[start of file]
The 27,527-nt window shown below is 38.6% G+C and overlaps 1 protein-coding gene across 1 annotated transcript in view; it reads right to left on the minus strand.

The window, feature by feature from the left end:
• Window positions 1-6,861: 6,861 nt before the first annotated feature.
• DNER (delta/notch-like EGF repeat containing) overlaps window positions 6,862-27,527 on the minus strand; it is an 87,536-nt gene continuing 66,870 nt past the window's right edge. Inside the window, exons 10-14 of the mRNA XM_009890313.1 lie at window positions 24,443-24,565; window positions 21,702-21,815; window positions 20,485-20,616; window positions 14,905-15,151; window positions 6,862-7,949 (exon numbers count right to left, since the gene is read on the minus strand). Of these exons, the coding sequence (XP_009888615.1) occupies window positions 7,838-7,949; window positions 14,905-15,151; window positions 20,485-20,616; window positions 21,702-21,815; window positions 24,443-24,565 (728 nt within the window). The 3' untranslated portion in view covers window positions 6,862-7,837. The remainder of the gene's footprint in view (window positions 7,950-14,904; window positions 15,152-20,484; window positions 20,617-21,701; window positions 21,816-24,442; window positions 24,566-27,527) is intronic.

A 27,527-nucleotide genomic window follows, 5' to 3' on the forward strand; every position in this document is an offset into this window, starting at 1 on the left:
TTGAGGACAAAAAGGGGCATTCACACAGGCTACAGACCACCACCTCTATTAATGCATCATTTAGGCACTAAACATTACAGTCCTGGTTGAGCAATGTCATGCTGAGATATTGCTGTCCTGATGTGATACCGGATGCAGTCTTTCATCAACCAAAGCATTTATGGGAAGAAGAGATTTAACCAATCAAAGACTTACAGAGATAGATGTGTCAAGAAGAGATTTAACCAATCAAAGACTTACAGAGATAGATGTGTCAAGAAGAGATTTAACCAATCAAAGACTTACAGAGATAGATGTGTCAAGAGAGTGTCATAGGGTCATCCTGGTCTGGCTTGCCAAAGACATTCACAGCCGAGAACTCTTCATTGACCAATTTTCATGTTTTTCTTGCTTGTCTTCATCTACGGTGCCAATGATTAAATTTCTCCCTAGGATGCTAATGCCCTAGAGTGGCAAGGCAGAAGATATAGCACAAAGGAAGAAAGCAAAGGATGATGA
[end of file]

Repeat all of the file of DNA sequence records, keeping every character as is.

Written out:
The 27,527-nt window shown below is 38.6% G+C and overlaps 1 protein-coding gene across 1 annotated transcript in view; it reads right to left on the minus strand.

The window, feature by feature from the left end:
• Window positions 1-6,861: 6,861 nt before the first annotated feature.
• DNER (delta/notch-like EGF repeat containing) overlaps window positions 6,862-27,527 on the minus strand; it is an 87,536-nt gene continuing 66,870 nt past the window's right edge. Inside the window, exons 10-14 of the mRNA XM_009890313.1 lie at window positions 24,443-24,565; window positions 21,702-21,815; window positions 20,485-20,616; window positions 14,905-15,151; window positions 6,862-7,949 (exon numbers count right to left, since the gene is read on the minus strand). Of these exons, the coding sequence (XP_009888615.1) occupies window positions 7,838-7,949; window positions 14,905-15,151; window positions 20,485-20,616; window positions 21,702-21,815; window positions 24,443-24,565 (728 nt within the window). The 3' untranslated portion in view covers window positions 6,862-7,837. The remainder of the gene's footprint in view (window positions 7,950-14,904; window positions 15,152-20,484; window positions 20,617-21,701; window positions 21,816-24,442; window positions 24,566-27,527) is intronic.

A 27,527-nucleotide genomic window follows, 5' to 3' on the forward strand; every position in this document is an offset into this window, starting at 1 on the left:
TTGAGGACAAAAAGGGGCATTCACACAGGCTACAGACCACCACCTCTATTAATGCATCATTTAGGCACTAAACATTACAGTCCTGGTTGAGCAATGTCATGCTGAGATATTGCTGTCCTGATGTGATACCGGATGCAGTCTTTCATCAACCAAAGCATTTATGGGAAGAAGAGATTTAACCAATCAAAGACTTACAGAGATAGATGTGTCAAGAAGAGATTTAACCAATCAAAGACTTACAGAGATAGATGTGTCAAGAAGAGATTTAACCAATCAAAGACTTACAGAGATAGATGTGTCAAGAGAGTGTCATAGGGTCATCCTGGTCTGGCTTGCCAAAGACATTCACAGCCGAGAACTCTTCATTGACCAATTTTCATGTTTTTCTTGCTTGTCTTCATCTACGGTGCCAATGATTAAATTTCTCCCTAGGATGCTAATGCCCTAGAGTGGCAAGGCAGAAGATATAGCACAAAGGAAGAAAGCAAAGGATGATGA